Running anaerobic sprint test (RAST) was used to measure the anaerobic capacity. Before the test, the athletes were weighed. Athletes were asked to warm up before the test to get mentally and physically ready and were given 15 minutes to do so. During the RAST test, each athlete made six consecutive 35-meter sprints by giving 10-second breaks after each sprint. After an athlete started the test by making the first sprint and gave the first 10-second break, the timer device beeped, and the athlete made the second sprint. The test was completed after six consecutive sprints were made in the same way. For results and calculations, the assistant records the time taken for each 35-meter sprint to the nearest hundredth of a second and makes appropriate calculations. Power output for each sprint is found using the following equations:

Velocity = Distance ÷ Time. Acceleration = Velocity ÷ Time. Force = Weight × Acceleration. Power = Force × Velocity or Power = Weight × Distance 2 ÷ Time 3 [18].

2.4 Ball speed measurement

In the present study, players’ ball kicking speed was determined with Stalker Solo 2 Radar Gun device, 20 meters away from the goal. Following the dominant leg choice, each player was asked to shoot following protocol from the prescribed spot. Thus, the use of the dominant leg was ensured in shootings. The device recording the ball speed was placed right across the shooting spot, nearby and behind the goal, to make sure measurement was made accurately. The shooting player was asked to hit the goal, and each player performed two times, the best score accepted as data. The device took the measurements accurately in a km/h unit.

2.5 Blood lactate test

For the lactate test, a lactate analyzer (Lactate Scout) was used. Blood samples were taken from the ear lobe to measure the lactic acid (LA) level. Each time blood was taken for measurements, needles and test strips were changed. By measuring resting LA levels and LA levels in the 1st, 5th, 10th minutes after the RAST test, subjects’ LA levels during recovery were determined.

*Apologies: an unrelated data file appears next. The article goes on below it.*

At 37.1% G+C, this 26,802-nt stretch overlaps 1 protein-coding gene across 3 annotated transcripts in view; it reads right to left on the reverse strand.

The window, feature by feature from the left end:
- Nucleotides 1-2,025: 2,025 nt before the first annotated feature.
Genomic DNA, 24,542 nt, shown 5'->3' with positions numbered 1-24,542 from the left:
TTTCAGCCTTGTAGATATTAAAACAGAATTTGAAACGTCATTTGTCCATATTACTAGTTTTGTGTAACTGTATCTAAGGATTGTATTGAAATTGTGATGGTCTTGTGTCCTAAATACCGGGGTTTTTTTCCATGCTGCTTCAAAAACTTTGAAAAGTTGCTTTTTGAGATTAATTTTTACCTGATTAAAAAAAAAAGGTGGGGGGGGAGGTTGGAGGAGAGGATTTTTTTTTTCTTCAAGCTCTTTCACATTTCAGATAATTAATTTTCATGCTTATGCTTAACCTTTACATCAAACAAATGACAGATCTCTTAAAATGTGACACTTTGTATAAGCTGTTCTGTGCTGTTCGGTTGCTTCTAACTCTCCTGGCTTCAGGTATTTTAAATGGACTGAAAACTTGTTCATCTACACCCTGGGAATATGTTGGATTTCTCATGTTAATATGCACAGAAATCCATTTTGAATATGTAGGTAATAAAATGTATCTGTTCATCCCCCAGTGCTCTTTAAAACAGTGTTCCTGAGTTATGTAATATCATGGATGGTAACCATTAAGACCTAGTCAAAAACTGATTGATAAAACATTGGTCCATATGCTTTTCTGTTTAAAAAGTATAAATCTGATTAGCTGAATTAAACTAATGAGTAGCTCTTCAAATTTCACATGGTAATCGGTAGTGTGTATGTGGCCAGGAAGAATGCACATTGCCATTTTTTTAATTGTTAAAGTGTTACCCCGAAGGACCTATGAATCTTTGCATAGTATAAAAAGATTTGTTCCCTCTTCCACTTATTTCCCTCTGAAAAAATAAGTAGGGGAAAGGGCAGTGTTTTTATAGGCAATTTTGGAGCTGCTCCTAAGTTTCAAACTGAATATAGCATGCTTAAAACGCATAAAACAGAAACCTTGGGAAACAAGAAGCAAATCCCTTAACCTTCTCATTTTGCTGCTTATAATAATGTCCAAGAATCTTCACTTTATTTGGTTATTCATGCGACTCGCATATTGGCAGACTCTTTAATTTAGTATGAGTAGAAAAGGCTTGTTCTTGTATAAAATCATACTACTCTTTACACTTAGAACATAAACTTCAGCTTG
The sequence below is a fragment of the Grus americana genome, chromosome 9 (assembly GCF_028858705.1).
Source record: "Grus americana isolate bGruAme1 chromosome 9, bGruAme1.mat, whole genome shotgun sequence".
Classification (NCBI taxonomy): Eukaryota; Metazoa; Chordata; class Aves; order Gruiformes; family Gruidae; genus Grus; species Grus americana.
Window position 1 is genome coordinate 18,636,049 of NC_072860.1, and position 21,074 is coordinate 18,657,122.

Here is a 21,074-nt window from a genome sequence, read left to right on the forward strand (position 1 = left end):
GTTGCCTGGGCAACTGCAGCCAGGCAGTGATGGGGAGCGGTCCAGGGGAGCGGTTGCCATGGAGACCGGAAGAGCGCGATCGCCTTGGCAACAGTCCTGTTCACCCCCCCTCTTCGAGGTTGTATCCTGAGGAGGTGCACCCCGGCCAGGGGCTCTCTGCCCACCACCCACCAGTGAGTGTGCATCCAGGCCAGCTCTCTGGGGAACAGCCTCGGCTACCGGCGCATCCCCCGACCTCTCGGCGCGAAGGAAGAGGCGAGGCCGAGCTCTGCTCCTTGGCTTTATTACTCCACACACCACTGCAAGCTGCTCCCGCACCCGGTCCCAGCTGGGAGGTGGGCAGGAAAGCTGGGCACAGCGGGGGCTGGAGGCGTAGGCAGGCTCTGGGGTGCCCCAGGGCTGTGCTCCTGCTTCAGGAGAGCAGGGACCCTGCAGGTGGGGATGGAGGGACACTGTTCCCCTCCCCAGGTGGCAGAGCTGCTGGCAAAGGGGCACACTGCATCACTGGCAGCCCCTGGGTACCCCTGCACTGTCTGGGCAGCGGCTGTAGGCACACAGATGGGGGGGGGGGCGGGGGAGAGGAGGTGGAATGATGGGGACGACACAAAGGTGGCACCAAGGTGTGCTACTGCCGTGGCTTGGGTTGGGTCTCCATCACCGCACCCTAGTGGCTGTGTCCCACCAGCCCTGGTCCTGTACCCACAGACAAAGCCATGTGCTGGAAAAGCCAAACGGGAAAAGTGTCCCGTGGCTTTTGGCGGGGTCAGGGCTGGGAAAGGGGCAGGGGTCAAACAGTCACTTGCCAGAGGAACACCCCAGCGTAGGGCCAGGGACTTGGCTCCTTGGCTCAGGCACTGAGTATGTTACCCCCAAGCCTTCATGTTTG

2.6 Heart rate (HR)

A polar watch (V-800) to measure HR was used. A transmitter was placed in the chest, and HR in the resting and 1st, 3rd, 6th, 9th minutes after the RAST test were determined.

2.7 Height, weight, and body mass index analyses

In the study, athletes’ heights were measured through a Seca Height Measuring Device, and the body of the athletes was analyzed using the Inbody 120 Bioimpedance Body Composition Analyzer.

2.8 Experimental design

Using the pre-posttest method, without changing the subjects’ daily routines and training programs, some tests and measurements were made in physically identical conditions with seven days apart from each other, and results were assessed. In this study, the heights and weights of players were initially measured. Each player performed the same test protocol two times (before and after seven days of supplementation). Before the performance tests (Running Anaerobic Sprint Test (RAST), Ball Kicking Speed Test), each player’s ear lobe was scrubbed with alcohol and dried first, and then blood samples were taken to determine the resting lactate level and rest heart rate was measured right after. After that, each player individually performed the performance tests following the study protocol. During performance tests, each player was initially given 15 minutes of the personal warm-up session, and following the warm-up, players performed consecutively; rested ball kicking speed test, RAST, and repeated ball kicking speed test one more time. Hence, ball kicking speed with peak power, kicking the ball, and shot on the athletes’ target without rest were determined immediately after high-intensity training test protocol.

As soon as the performance test ended, the blood samples were taken at 1st, 5th, and 10th minutes from the ear lobe with identical protocol to assess the recovery speed of the athlete, and heart rate was detected at 1st, 3rd, 6th, and 9th minutes with the help of a transmitter strap on athlete’s chest that was sending the heart rate values to the device attached in the arm. The day after the pre-test, players were randomly divided into groups to ingest supplements or placebo, and supplementation was made single-blinded. Football players were given 5 g BCAA and 2 g creatine before and after exercise, whereas the placebo group ingested bran in the same amount and form with the nutritional supplements. Athletes were instructed to follow their nutrition regimens, daily routines, and training programs without changing, and they ingested nutritional supplements or placebo with proper use and dosage for seven days under the researchers’ supervision. Data obtained from pre-test and post-test were compared both within-group and between-group, and the effects of nutritional supplement loading were analyzed.

2.9 Statistical analyses